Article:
As the work of the Land Commission was wound down staff numbers in the Commission were reduced, both through natural wastage and redeployment to other tasks. The availability of Land Commission staff has proved to be most useful, particularly for the expeditious discharge of other important and urgent work which arises from time to time. An example of this is the redeployment of Land Commission staff to the task of assessing the eligibility of land with a view to implementing the Government's proposal to extend the disadvantaged areas. In determining the staff numbers to be redeployed outside the commission it is necessary to be mindful of the importance and indeed the urgency of disposing of the commission's land bank as quickly as possible. Where work in this respect is proving difficult or has fallen behind schedule, staff are redeployed, within the Land Commission, from other areas. I am determined that there will be no unavoidable delay in disposing of the land bank, so as both to reduce the costs involved and to place land quickly in the hands of those who need it.
The Bill is designed to give statutory effect to the position which has obtained since 1983. In short, the Bill provides for the dissolution of the Land Commission; the revocation of the power of the State to take over land, except by exchange, for land settlement purposes; the transfer to the President of the High Court of the jurisdictions vested in the Office of the judicial commissioner and in the appeal tribunal; the transfer to the Minister for Agriculture and Food of certain functions of the commission and the four lay commissioners, mainly to allow for the disposal of land on hand and for the continuation of controls in the purchase of land by non-qualified persons; the transfer to the Minister of all land and other property vested in the commission, with the exception of fishing rights and fisheries which will be transferred to the Central Fisheries Board; and the payment of compensation to the lay commissioners.
I should like to make clear that the enactment of this Bill will not affect the continuation of certain work and functions of the commission. These are: the disposal of land on hands; the revesting in the names of the new owners of land already allotted and of land yet to be allotted; the exercise of statutory control over the subdivision of farms and the purchase of land by non-qualified persons, mainly companies and non-EC nationals; the promotion of group purchase and leasing of land as well as provision of assistance for schemes of rearrangement and commonage division; and miscellaneous statutory and other obligations such as the collection of annuities, custody of title documents, the management of lands awaiting disposal, responsibilities of the offices of Examiner of Title and of Public Trustee.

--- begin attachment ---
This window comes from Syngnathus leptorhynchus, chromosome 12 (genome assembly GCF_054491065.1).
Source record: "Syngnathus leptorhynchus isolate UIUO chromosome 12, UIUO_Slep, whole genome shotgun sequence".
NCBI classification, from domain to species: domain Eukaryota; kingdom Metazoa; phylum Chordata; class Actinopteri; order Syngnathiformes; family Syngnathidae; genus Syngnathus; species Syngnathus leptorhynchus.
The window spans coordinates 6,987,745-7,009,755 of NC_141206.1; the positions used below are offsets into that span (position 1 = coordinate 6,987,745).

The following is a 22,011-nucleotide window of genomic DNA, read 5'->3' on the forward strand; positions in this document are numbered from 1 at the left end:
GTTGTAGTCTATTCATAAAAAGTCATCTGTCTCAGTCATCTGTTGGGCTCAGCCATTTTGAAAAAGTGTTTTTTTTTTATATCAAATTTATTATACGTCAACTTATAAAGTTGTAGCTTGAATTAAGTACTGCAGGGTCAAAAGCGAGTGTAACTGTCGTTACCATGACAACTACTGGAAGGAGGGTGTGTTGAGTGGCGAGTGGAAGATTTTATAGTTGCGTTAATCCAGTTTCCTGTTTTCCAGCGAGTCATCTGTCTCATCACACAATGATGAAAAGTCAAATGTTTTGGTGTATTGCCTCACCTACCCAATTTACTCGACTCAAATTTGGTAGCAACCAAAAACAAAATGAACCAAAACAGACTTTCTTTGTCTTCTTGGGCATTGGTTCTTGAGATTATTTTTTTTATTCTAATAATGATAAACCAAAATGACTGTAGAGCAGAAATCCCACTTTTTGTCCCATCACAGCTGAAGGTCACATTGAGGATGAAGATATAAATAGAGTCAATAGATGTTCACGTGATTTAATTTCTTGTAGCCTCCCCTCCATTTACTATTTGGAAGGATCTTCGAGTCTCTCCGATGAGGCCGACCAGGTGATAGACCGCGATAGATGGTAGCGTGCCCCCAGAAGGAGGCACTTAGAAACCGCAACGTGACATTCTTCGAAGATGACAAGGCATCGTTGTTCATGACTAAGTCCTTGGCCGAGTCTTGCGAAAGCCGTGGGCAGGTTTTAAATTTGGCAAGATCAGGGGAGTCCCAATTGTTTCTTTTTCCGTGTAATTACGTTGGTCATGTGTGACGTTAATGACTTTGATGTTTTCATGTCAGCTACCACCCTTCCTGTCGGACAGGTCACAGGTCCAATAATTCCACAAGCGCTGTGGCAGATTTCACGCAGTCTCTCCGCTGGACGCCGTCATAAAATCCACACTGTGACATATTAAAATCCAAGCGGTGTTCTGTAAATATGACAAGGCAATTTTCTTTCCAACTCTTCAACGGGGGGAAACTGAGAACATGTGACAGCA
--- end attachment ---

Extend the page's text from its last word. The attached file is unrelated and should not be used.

Before concluding, I would like to express my gratitude to and admiration for the work carried out by the staff of the Land Commission. Their dedication to Irish agriculture and in particular, to improving the lot of the smallholder is well known and appreciated in every parish in the country. The demise of the Land Commission is due essentially to the completion of their task. That task was both a noble and historic one and was carried out effectively, often in the face of most difficult human circumstances and always in accordance with necessarily cumbersome legal procedures.
The Land Commission has often been criticised in the past for the speed with which it brought individual redistributions to a conclusion. Such criticism ignored the major problem confronting the commission in settling upon a just redistribution. I emphasise the word "just". The need to achieve justice in the face of many competing, and often incompatible, demands was of paramount importance. For this reason, the procedures followed were necessarily complex and led to long delays. That so many redistributions were harmoniously achieved is a tribute to the dedication of the staff to which I already referred and indeed to their tremendous patience and wisdom. Irish agriculture, and indeed the entire Irish nation, owe the Land Commission staff an immense debt of gratitude.
I commend the Bill to the House.